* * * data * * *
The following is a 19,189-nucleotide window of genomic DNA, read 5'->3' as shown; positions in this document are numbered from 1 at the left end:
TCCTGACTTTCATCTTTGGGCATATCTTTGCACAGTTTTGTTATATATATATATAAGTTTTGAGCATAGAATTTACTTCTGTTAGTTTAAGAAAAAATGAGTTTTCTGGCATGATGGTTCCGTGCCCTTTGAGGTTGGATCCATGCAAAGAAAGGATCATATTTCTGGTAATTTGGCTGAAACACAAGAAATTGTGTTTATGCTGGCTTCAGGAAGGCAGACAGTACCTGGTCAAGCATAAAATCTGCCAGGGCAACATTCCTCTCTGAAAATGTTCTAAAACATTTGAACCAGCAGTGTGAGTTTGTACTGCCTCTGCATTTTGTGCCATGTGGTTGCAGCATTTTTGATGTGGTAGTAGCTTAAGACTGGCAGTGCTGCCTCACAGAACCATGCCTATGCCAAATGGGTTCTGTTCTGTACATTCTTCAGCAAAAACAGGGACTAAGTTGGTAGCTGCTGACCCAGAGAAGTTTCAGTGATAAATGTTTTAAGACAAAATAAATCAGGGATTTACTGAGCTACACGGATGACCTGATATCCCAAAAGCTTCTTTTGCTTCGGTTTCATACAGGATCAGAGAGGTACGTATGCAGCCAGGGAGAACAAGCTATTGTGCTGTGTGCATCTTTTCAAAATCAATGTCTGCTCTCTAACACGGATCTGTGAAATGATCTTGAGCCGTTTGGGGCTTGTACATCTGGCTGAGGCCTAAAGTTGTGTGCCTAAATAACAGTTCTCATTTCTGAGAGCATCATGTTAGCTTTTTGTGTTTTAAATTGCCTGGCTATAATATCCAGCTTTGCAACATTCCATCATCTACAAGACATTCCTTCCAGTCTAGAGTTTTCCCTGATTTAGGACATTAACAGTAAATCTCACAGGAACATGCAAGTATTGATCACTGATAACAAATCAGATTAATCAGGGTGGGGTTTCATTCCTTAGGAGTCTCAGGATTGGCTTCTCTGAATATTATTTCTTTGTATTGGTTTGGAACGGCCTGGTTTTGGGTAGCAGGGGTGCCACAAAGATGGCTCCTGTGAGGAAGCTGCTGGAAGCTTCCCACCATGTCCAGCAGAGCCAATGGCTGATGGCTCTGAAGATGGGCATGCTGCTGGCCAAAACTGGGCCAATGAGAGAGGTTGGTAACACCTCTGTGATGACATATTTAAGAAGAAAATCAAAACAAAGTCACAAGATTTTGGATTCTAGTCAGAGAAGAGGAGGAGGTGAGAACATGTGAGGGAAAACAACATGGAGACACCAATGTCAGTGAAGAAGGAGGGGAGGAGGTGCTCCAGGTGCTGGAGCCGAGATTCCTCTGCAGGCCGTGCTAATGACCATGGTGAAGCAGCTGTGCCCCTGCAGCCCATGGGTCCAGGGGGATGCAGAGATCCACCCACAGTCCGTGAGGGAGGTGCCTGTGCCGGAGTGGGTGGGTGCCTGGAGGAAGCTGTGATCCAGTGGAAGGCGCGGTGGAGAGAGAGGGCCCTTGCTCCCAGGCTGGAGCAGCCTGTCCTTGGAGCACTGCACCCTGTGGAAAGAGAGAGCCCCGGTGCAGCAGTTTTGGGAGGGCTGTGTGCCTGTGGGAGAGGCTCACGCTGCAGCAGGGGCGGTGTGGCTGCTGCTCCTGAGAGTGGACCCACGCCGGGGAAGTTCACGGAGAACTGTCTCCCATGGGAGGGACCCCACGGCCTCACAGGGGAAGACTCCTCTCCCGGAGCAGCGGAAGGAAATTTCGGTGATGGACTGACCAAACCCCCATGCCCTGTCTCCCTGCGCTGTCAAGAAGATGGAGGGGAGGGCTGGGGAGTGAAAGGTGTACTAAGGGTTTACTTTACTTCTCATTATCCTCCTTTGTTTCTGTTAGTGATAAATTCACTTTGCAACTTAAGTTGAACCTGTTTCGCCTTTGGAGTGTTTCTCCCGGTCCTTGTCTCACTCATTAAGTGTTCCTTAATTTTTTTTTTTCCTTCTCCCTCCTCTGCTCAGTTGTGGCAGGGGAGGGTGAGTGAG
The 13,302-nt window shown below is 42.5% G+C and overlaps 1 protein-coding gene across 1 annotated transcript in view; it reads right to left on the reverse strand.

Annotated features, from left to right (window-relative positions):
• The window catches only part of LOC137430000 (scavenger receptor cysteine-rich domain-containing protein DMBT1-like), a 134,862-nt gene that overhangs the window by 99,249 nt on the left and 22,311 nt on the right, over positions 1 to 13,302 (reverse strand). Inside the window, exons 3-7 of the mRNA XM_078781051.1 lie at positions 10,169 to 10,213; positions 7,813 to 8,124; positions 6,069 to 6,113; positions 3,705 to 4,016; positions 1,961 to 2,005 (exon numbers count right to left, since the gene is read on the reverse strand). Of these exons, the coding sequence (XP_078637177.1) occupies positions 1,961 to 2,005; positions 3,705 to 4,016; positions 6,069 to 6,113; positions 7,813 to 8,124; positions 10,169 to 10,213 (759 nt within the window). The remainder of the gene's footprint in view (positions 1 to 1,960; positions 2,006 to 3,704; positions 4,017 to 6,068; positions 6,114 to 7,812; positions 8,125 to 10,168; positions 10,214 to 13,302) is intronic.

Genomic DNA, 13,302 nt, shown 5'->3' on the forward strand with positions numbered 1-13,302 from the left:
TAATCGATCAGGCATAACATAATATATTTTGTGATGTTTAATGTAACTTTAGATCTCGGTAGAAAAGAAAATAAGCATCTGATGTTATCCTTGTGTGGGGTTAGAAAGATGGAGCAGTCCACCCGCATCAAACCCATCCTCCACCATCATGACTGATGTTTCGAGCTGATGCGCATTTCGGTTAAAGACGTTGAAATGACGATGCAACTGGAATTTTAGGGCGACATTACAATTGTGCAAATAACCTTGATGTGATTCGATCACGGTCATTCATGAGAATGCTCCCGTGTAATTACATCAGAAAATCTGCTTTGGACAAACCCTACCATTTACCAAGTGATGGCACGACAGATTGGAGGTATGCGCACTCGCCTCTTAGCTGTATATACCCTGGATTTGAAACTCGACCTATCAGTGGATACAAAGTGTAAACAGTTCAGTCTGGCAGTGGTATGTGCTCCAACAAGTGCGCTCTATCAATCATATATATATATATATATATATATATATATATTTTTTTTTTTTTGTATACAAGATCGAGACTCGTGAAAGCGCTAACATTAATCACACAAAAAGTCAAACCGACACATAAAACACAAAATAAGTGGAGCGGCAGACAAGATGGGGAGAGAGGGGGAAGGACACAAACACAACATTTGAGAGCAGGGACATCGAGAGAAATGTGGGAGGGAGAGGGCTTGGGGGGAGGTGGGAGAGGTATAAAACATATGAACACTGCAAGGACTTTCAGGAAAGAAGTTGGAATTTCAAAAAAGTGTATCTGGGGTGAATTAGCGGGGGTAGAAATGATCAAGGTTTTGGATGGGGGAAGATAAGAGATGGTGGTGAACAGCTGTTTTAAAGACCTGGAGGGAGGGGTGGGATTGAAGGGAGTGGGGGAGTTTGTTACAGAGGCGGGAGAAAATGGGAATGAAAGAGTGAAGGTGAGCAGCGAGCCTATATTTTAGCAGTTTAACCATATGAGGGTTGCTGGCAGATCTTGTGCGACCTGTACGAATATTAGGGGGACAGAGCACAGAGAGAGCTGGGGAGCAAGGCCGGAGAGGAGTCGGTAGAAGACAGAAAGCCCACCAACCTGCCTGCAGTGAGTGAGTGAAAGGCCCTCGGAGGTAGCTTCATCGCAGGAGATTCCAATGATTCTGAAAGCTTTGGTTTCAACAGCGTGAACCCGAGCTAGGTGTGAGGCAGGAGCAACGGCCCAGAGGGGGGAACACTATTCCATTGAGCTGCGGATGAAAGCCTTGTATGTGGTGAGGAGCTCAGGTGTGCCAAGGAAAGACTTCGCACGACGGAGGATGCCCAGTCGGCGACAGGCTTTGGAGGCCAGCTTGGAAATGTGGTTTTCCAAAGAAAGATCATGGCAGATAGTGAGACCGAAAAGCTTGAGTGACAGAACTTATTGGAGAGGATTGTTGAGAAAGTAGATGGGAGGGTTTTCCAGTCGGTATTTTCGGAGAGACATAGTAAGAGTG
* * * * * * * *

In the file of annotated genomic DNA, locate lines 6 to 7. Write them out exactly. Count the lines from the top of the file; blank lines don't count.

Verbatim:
Genomic DNA, 13,302 nt, shown 5'->3' on the forward strand with positions numbered 1-13,302 from the left:
TAATCGATCAGGCATAACATAATATATTTTGTGATGTTTAATGTAACTTTAGATCTCGGTAGAAAAGAAAATAAGCATCTGATGTTATCCTTGTGTGGGGTTAGAAAGATGGAGCAGTCCACCCGCATCAAACCCATCCTCCACCATCATGACTGATGTTTCGAGCTGATGCGCATTTCGGTTAAAGACGTTGAAATGACGATGCAACTGGAATTTTAGGGCGACATTACAATTGTGCAAATAACCTTGATGTGATTCGATCACGGTCATTCATGAGAATGCTCCCGTGTAATTACATCAGAAAATCTGCTTTGGACAAACCCTACCATTTACCAAGTGATGGCACGACAGATTGGAGGTATGCGCACTCGCCTCTTAGCTGTATATACCCTGGATTTGAAACTCGACCTATCAGTGGATACAAAGTGTAAACAGTTCAGTCTGGCAGTGGTATGTGCTCCAACAAGTGCGCTCTATCAATCATATATATATATATATATATATATATATATATTTTTTTTTTTTTGTATACAAGATCGAGACTCGTGAAAGCGCTAACATTAATCACACAAAAAGTCAAACCGACACATAAAACACAAAATAAGTGGAGCGGCAGACAAGATGGGGAGAGAGGGGGAAGGACACAAACACAACATTTGAGAGCAGGGACATCGAGAGAAATGTGGGAGGGAGAGGGCTTGGGGGGAGGTGGGAGAGGTATAAAACATATGAACACTGCAAGGACTTTCAGGAAAGAAGTTGGAATTTCAAAAAAGTGTATCTGGGGTGAATTAGCGGGGGTAGAAATGATCAAGGTTTTGGATGGGGGAAGATAAGAGATGGTGGTGAACAGCTGTTTTAAAGACCTGGAGGGAGGGGTGGGATTGAAGGGAGTGGGGGAGTTTGTTACAGAGGCGGGAGAAAATGGGAATGAAAGAGTGAAGGTGAGCAGCGAGCCTATATTTTAGCAGTTTAACCATATGAGGGTTGCTGGCAGATCTTGTGCGACCTGTACGAATATTAGGGGGACAGAGCACAGAGAGAGCTGGGGAGCAAGGCCGGAGAGGAGTCGGTAGAAGACAGAAAGCCCACCAACCTGCCTGCAGTGAGTGAGTGAAAGGCCCTCGGAGGTAGCTTCATCGCAGGAGATTCCAATGATTCTGAAAGCTTTGGTTTCAACAGCGTGAACCCGAGCTAGGTGTGAGGCAGGAGCAACGGCCCAGAGGGGGGAACACTATTCCATTGAGCTGCGGATGAAAGCCTTGTATGTGGTGAGGAGCTCAGGTGTGCCAAGGAAAGACTTCGCACGACGGAGGATGCCCAGTCGGCGACAGGCTTTGGAGGCCAGCTTGGAAATGTGGTTTTCCAAAGAAAGATCATGGCAGATAGTGAGACCGAAAAGCTTGAGTGACAGAACTTATTGGAGAGGATTGTTGAGAAAGTAGATGGGAGGGTTTTCCAGTCGGTATTTTCGGAGAGACATAGTAAGAGTG